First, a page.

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my dir structure is like this

main/src/domain/ has some classes

in I have from domain.entities import MyCLass

both tests and domain dir's have's.

It does not find the module i want though. I run the with python3

Any ideas why?

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Post the code you're using to import the statement as well. – Makoto Jan 10 '12 at 2:24
I'm using from domains.entities import MyClass , but tried all variations – El Dude Brother Jan 10 '12 at 2:40
up vote 3 down vote accepted

is main/src in sys.path? Python resolves module names by searching the directories in sys.path. For example "import ../" is not valid. To fix your problem do something like this: In your "main/tests/" file add:

import sys, os

sys.path.insert(0, os.path.abspath("../src") )

# Then try 
from domain.entries import MyClass 

You will also need to make sure that main/src/domain contains an file. Also you don't need in main/tests unless your going to add it's parent directory to your path and import tests.something.

Hope this helps.

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It's not clear from what I wrote, but basically in order to import "some_module" the directory which contains the directory "some_module" needs to be in sys.path, not "some_module" itself. – john-charles Jan 10 '12 at 2:35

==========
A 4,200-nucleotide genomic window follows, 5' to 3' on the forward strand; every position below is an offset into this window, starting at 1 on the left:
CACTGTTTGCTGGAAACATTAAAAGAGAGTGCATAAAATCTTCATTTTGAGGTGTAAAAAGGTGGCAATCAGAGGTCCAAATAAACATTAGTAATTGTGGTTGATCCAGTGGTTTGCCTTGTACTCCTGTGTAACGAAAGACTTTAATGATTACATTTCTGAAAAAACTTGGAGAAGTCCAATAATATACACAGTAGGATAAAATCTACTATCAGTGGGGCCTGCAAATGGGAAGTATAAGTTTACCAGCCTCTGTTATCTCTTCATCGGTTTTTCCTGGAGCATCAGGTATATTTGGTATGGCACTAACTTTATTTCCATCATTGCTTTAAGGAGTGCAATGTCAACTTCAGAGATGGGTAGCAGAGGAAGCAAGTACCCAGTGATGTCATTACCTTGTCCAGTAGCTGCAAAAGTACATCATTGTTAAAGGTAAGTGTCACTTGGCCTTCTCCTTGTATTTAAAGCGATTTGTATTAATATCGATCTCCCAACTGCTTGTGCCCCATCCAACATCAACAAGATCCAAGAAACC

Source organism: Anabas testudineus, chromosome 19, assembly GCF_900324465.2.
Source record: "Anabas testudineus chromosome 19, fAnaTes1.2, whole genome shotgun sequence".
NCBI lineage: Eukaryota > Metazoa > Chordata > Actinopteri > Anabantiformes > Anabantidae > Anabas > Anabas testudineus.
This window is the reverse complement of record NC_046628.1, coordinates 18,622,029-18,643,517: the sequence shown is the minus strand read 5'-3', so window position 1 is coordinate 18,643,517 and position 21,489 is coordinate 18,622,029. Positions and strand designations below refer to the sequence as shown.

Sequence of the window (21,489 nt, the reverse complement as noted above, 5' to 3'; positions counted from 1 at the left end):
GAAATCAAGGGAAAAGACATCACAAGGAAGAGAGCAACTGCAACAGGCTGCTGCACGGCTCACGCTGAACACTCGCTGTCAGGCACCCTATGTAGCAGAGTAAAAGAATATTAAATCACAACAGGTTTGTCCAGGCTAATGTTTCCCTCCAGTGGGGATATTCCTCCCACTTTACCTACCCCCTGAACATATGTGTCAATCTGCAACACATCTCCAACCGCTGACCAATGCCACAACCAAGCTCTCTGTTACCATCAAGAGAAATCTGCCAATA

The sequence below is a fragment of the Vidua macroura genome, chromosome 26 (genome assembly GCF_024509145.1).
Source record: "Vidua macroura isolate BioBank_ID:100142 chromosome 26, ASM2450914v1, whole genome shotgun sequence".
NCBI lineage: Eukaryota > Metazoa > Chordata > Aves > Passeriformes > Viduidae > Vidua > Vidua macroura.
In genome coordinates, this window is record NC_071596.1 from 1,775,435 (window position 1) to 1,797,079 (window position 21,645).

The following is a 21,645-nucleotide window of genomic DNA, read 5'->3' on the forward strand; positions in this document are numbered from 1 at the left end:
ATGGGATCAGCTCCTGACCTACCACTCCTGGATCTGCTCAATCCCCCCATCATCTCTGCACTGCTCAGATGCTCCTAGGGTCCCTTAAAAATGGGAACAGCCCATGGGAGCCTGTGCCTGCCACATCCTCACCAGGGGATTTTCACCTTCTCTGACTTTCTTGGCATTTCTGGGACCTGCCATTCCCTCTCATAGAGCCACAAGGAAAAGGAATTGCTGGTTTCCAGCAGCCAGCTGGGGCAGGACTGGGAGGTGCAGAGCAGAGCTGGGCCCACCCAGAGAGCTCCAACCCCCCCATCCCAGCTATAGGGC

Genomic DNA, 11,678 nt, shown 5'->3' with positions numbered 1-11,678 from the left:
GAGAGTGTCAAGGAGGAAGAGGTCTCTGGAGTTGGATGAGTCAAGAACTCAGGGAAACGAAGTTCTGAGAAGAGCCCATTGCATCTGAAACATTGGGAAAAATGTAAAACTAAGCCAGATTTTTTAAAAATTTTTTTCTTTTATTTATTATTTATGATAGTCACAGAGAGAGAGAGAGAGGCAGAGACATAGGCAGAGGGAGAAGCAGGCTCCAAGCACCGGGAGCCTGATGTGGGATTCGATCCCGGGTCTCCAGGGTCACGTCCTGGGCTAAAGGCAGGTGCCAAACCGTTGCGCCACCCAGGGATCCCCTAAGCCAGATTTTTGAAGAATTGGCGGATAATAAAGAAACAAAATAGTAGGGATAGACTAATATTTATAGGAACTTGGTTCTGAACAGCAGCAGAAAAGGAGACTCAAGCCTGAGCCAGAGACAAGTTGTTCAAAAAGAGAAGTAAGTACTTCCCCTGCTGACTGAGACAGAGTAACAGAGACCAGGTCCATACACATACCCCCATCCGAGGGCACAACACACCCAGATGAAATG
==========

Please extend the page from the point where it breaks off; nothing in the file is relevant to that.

thanks for replying, is there an easier and more elegant way to do it besides sys.path.insert() ? – El Dude Brother Jan 10 '12 at 2:39
This is just something you need to get used to in python. A few things to note, there's an environmental variable you can set called PYTHONPATH if your on unix from the directory src try something like export PYTHONPATH=pwd`` I usually put that in a file and then source it. But that's not perfect either. Note that the trick above is not necessary if your importing a child of the current module so you might want to put that code in tests/ then just put import utils as the first line of any test file, after the #! line of course. – john-charles Jan 10 '12 at 2:48

You need in every directory within the package

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I tried it with one in every single dir, still not working – El Dude Brother Jan 10 '12 at 2:43

It's far easier to utilize sys.path, but if you want a solution that doesn't involve messing with the globals, then here it is.

  1. Include an file in the same folder as the module you want to import.
  2. Import the specific module you want from the file you want using the following syntax: from import MyClass

I tested this particular method moments ago. My folder hierarchy was one with a, and two nested folders domains/entities. Each folder except for the uppermost level (i.e. the level that lives in) has an file in them.


  • project/
    • domains/
      • entities/
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